One of the mysteries of the English language finally explained.
The outer wall of a ditch in a fortification.Compare with scarp
- ‘The castle had recently been rebuilt with ramparts and counterscarps, and its capture cost the Spanish thousands of troops.’
- ‘The rampart wall was found to be encircled by at least two deep ditches, and possibly three, with counterscarps between tern.’
- ‘Gates were always specially protected and designed, built as guarded approaches, deafened by earth and water, scarps, counterscarps, moats.’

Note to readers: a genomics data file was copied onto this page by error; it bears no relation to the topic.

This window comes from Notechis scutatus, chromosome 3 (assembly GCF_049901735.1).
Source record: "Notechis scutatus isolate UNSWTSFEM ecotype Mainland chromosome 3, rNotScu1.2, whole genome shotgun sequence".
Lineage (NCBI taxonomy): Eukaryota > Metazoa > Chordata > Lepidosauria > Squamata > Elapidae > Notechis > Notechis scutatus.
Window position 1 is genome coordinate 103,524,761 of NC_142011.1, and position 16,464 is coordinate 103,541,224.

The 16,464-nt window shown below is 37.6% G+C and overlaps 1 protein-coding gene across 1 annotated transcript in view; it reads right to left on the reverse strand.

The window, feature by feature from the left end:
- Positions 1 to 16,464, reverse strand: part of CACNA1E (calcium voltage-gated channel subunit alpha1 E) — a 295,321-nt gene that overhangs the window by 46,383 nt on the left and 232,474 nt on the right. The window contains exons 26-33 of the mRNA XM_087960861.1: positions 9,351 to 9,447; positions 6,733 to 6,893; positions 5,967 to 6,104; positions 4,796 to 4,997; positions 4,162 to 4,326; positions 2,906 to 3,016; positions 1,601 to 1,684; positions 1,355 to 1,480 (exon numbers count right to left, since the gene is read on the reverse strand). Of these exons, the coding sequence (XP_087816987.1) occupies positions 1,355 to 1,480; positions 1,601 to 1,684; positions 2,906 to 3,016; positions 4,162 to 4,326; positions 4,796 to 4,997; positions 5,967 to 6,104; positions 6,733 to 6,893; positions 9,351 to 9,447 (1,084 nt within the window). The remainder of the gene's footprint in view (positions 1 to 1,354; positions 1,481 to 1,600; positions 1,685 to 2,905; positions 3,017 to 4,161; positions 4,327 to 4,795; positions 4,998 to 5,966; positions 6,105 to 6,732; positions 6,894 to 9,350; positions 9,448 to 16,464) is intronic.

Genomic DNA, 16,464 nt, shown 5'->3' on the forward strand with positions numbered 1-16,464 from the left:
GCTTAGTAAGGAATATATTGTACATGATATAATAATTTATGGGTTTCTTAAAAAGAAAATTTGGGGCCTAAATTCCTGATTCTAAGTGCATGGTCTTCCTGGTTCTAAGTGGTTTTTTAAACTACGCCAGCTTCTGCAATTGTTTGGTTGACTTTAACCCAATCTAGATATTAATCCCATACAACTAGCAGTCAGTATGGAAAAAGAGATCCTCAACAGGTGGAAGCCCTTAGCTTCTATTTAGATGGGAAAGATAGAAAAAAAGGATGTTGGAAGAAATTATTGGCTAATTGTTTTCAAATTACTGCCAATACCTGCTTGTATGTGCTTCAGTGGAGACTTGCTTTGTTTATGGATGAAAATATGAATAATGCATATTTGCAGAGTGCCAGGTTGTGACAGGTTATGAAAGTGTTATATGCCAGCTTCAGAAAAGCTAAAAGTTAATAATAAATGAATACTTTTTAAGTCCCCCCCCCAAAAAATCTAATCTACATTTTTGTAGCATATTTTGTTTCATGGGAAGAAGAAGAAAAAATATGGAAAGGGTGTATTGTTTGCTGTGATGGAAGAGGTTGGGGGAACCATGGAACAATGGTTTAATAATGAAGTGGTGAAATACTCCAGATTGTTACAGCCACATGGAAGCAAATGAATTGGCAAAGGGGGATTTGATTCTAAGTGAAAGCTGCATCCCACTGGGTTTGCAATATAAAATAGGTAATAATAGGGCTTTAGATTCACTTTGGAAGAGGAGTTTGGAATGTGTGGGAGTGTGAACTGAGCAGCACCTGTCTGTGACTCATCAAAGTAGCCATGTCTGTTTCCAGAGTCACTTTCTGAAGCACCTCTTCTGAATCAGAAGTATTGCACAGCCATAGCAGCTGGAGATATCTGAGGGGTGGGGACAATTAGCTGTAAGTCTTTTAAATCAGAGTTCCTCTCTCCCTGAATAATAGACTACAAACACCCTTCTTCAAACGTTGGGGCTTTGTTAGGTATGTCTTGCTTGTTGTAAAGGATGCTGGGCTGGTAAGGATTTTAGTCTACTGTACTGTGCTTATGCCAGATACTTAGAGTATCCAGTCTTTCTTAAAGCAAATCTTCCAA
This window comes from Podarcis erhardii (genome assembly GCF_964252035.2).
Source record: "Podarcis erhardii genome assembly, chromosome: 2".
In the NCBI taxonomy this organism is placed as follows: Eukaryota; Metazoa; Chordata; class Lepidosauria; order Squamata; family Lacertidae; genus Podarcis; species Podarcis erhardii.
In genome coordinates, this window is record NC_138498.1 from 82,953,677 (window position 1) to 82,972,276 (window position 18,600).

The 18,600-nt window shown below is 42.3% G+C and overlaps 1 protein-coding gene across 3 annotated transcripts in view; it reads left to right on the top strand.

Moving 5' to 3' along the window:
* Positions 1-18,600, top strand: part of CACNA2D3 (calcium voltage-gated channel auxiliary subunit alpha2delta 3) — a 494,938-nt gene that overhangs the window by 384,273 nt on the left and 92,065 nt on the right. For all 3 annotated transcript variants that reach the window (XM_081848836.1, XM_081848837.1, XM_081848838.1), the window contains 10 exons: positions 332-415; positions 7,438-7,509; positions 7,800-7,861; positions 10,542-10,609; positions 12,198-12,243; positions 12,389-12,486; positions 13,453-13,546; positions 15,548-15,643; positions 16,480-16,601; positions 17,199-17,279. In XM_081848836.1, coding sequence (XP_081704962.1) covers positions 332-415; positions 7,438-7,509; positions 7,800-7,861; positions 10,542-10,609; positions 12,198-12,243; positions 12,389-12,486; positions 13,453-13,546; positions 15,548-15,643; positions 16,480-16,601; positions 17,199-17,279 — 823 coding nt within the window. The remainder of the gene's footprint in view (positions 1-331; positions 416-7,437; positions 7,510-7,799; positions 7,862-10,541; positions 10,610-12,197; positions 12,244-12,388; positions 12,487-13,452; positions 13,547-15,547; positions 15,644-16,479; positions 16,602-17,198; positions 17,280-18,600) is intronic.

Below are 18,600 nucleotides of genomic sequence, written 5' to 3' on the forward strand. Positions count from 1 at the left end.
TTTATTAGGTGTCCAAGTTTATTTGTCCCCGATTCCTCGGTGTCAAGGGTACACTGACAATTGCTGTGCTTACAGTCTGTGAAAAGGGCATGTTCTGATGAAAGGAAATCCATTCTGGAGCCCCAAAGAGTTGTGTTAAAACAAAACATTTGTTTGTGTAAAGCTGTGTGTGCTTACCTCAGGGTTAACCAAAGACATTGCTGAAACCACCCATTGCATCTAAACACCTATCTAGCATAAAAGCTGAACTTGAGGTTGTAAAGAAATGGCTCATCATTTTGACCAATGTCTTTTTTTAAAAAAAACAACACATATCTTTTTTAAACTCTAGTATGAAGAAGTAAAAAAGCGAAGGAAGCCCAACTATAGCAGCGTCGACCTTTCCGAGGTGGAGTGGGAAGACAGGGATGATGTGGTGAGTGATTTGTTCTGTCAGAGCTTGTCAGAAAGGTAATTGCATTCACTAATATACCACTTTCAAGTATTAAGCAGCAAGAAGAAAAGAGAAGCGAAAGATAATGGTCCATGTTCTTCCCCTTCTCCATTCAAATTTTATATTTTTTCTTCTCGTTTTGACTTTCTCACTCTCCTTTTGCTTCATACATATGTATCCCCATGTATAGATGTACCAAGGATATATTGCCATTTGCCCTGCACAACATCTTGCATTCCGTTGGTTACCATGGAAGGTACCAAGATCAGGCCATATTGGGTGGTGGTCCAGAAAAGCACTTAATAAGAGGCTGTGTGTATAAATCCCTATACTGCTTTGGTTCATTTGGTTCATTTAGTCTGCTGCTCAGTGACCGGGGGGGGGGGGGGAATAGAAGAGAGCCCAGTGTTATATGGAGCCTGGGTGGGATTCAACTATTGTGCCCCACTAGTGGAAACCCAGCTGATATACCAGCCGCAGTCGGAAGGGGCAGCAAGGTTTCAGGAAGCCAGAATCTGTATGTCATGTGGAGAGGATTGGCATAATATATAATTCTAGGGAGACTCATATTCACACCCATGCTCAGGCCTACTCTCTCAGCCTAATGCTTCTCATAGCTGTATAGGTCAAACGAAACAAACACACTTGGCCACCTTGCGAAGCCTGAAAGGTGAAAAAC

- ‘Belfort was fortified by the military architect Vauban, who created an elaborate system of towers, casemates, curtains and counterscarps.’
- ‘The entry postern, which ran the width of the counterscarp, opened up into the dry ditch.’
Late 16th century: from French contrescarpe, from Italian controscarpa; compare with scarp.
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